We get to see an Asian Water Dragon too. It reminded me of the dragons that appear in the Legend of Zelda: Breath of the Wild. Ominous, intimidating dragons that float peacefully in the air. It came from a portal that opened up in the middle of the sky, brought a bit of rain, and then left mysteriously as it came.



The movie was worth my time, and in this part of the world, I would certainly describe it as an #underrated film. It may not be the best movie in the world but it is wonderful for folktale lovers like me.


You would certainly find some more enjoyment in it if you were already interested in the kappa and/or knew some things about it. Because of its popularity, the film doesn't explain very much about the creatures appearing in it. It assumes you already know about them.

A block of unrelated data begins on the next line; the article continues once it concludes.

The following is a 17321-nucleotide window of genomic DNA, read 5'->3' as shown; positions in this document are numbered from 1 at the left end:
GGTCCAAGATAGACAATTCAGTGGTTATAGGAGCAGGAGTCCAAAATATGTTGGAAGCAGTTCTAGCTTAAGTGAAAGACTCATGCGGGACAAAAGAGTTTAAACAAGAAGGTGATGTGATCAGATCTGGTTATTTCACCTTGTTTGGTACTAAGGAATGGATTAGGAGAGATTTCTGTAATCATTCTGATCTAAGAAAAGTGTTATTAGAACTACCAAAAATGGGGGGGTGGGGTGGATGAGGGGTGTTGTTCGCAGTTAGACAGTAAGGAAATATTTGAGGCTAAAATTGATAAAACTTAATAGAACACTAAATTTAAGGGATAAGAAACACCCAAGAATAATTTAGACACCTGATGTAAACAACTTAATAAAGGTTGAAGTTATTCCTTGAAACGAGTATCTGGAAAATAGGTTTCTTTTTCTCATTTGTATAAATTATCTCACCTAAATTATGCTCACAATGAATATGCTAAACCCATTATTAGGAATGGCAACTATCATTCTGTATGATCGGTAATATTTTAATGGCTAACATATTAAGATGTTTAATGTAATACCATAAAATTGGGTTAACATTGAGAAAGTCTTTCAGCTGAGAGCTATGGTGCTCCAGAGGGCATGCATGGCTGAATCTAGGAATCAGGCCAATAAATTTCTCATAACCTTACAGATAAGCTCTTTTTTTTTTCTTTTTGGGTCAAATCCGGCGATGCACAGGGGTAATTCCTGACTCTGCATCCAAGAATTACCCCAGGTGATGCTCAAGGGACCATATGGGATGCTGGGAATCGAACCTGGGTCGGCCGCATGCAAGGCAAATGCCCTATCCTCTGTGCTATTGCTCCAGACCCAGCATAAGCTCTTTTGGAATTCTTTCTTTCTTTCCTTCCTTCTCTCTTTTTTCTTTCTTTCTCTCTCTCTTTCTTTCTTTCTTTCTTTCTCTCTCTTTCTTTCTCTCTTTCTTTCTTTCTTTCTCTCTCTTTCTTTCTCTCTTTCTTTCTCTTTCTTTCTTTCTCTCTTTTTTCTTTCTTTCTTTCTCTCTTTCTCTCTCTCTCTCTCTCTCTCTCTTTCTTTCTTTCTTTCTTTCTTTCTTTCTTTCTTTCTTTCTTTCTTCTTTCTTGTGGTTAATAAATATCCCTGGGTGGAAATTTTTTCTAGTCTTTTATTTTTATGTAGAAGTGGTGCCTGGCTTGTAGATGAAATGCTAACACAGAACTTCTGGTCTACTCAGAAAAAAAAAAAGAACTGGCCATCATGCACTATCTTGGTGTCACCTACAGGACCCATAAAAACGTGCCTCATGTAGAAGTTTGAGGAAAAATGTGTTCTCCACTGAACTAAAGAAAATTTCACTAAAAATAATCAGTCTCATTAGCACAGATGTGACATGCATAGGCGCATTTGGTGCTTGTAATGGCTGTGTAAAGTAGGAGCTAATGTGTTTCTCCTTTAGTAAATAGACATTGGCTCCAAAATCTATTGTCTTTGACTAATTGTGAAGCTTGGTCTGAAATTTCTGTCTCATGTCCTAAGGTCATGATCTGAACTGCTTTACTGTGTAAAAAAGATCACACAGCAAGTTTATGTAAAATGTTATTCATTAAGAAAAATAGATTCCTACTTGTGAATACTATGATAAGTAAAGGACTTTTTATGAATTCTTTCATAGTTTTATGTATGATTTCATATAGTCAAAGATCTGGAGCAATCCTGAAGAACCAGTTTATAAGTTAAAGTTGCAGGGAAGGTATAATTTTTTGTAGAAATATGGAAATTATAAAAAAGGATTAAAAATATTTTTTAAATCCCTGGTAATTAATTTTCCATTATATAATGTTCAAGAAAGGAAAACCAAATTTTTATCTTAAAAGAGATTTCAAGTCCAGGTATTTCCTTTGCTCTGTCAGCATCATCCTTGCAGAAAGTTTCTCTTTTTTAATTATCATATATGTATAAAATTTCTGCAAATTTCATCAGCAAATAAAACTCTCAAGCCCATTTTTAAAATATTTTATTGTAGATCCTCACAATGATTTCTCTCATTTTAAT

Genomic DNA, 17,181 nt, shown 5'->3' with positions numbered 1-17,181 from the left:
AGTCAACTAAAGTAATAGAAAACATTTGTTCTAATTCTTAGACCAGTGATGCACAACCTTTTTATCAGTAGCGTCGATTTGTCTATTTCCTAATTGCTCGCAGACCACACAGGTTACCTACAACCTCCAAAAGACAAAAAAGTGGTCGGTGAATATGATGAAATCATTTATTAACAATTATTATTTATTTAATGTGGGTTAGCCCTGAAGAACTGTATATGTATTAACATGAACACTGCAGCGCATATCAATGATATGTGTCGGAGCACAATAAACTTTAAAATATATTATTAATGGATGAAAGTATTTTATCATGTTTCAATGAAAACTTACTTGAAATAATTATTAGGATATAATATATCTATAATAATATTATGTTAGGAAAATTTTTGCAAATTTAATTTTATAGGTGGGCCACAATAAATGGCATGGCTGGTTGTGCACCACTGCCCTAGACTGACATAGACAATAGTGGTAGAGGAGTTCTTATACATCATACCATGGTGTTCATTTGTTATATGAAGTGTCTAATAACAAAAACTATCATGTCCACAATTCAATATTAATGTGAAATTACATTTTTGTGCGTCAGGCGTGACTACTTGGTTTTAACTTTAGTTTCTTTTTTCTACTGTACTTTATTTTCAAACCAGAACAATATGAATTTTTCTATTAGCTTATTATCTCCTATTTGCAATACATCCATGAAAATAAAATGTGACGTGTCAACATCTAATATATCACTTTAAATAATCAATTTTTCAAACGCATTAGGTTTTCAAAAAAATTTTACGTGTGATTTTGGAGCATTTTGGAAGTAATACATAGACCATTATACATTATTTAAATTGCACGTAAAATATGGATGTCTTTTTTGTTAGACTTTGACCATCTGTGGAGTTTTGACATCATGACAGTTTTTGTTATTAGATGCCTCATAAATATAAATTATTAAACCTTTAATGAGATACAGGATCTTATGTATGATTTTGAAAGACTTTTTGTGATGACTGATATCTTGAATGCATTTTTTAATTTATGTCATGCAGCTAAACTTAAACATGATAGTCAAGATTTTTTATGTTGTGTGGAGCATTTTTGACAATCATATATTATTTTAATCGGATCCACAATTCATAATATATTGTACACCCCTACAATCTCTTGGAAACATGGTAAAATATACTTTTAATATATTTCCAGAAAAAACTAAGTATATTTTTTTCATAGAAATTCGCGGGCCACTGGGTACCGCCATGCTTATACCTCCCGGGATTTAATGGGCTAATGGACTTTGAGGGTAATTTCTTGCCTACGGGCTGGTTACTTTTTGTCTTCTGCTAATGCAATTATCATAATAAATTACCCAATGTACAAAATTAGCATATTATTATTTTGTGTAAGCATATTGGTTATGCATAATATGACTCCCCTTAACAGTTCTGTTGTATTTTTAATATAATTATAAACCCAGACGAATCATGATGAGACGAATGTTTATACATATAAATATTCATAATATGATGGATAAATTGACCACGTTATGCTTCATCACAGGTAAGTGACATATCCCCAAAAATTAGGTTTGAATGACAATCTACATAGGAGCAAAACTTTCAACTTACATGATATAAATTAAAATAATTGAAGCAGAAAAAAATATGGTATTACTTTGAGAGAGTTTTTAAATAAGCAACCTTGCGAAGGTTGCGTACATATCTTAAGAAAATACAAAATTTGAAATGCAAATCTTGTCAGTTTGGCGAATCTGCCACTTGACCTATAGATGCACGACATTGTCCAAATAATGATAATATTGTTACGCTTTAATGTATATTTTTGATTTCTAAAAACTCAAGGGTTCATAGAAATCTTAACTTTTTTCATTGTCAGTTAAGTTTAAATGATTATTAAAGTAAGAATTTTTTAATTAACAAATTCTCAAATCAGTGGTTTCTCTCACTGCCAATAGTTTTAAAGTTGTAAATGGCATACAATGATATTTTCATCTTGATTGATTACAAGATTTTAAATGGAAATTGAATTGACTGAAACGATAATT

If there was anything I thought negatively about is sometimes there are some awkward pauses or long still shots. Sometimes the music either grows a little too loud or isn't fitting for the scene, and there are some scenes that will make you uncomfortable with the gore and death that shows right on the screen. Some of the crying is uncomfortable too. Those last two points aren't too bad. If anything, maybe a good story should make us uncomfortable from time to time. The emotions and topics it dealt with felt very genuine!


Summer Days with Coo was an excellent story about friendship that didn't shy away from some of the dark sides of humanity. This is a film I would recommend and would watch again on my own.


I'm just sad that I found out this movie was based on two novels written by Masao Kogure. They're in Japanese. I can't read them, and I'm sure he told more tales involving the wonders of Japanese mythology.


If you watched or are going to watch this movie, tell me what you think on my social media!


Facebook: @KristaJainAuthor Twitter: @KristaJAuthor Tumblr: kristajainauthor


#geekystuff #underrated #review #moviereview